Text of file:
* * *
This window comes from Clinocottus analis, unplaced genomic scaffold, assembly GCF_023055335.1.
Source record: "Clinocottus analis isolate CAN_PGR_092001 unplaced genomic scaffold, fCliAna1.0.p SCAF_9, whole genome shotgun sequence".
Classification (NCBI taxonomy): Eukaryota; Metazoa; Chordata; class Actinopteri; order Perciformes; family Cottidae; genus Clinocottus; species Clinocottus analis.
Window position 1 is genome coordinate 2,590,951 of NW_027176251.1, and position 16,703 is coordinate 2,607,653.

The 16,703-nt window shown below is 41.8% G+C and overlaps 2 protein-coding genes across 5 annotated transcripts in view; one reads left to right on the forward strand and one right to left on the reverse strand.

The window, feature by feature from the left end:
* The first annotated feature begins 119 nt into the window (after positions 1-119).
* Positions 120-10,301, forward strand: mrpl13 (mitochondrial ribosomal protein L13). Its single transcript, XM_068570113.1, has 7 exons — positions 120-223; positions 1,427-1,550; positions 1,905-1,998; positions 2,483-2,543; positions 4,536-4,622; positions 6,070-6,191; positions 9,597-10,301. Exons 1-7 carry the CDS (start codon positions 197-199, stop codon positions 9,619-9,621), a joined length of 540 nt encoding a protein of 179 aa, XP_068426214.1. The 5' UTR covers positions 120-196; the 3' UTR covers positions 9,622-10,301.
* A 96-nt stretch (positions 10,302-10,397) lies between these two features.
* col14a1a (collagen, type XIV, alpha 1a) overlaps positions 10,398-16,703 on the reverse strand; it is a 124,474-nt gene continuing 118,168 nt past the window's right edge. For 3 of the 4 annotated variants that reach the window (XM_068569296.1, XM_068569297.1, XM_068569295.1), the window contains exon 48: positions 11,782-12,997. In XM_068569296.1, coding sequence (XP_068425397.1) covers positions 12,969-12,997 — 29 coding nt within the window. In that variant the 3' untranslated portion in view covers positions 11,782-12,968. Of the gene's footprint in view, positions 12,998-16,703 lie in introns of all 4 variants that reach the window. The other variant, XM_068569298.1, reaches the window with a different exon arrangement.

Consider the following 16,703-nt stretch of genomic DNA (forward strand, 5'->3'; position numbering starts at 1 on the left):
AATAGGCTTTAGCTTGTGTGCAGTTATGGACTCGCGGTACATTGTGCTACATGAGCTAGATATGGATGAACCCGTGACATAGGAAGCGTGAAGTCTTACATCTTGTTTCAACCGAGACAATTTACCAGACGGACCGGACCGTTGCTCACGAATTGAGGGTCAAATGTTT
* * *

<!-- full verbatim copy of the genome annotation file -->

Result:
This window comes from Clinocottus analis, unplaced genomic scaffold, assembly GCF_023055335.1.
Source record: "Clinocottus analis isolate CAN_PGR_092001 unplaced genomic scaffold, fCliAna1.0.p SCAF_9, whole genome shotgun sequence".
Classification (NCBI taxonomy): Eukaryota; Metazoa; Chordata; class Actinopteri; order Perciformes; family Cottidae; genus Clinocottus; species Clinocottus analis.
Window position 1 is genome coordinate 2,590,951 of NW_027176251.1, and position 16,703 is coordinate 2,607,653.

The 16,703-nt window shown below is 41.8% G+C and overlaps 2 protein-coding genes across 5 annotated transcripts in view; one reads left to right on the forward strand and one right to left on the reverse strand.

The window, feature by feature from the left end:
* The first annotated feature begins 119 nt into the window (after positions 1-119).
* Positions 120-10,301, forward strand: mrpl13 (mitochondrial ribosomal protein L13). Its single transcript, XM_068570113.1, has 7 exons — positions 120-223; positions 1,427-1,550; positions 1,905-1,998; positions 2,483-2,543; positions 4,536-4,622; positions 6,070-6,191; positions 9,597-10,301. Exons 1-7 carry the CDS (start codon positions 197-199, stop codon positions 9,619-9,621), a joined length of 540 nt encoding a protein of 179 aa, XP_068426214.1. The 5' UTR covers positions 120-196; the 3' UTR covers positions 9,622-10,301.
* A 96-nt stretch (positions 10,302-10,397) lies between these two features.
* col14a1a (collagen, type XIV, alpha 1a) overlaps positions 10,398-16,703 on the reverse strand; it is a 124,474-nt gene continuing 118,168 nt past the window's right edge. For 3 of the 4 annotated variants that reach the window (XM_068569296.1, XM_068569297.1, XM_068569295.1), the window contains exon 48: positions 11,782-12,997. In XM_068569296.1, coding sequence (XP_068425397.1) covers positions 12,969-12,997 — 29 coding nt within the window. In that variant the 3' untranslated portion in view covers positions 11,782-12,968. Of the gene's footprint in view, positions 12,998-16,703 lie in introns of all 4 variants that reach the window. The other variant, XM_068569298.1, reaches the window with a different exon arrangement.

Consider the following 16,703-nt stretch of genomic DNA (forward strand, 5'->3'; position numbering starts at 1 on the left):
AATAGGCTTTAGCTTGTGTGCAGTTATGGACTCGCGGTACATTGTGCTACATGAGCTAGATATGGATGAACCCGTGACATAGGAAGCGTGAAGTCTTACATCTTGTTTCAACCGAGACAATTTACCAGACGGACCGGACCGTTGCTCACGAATTGAGGGTCAAATGTTT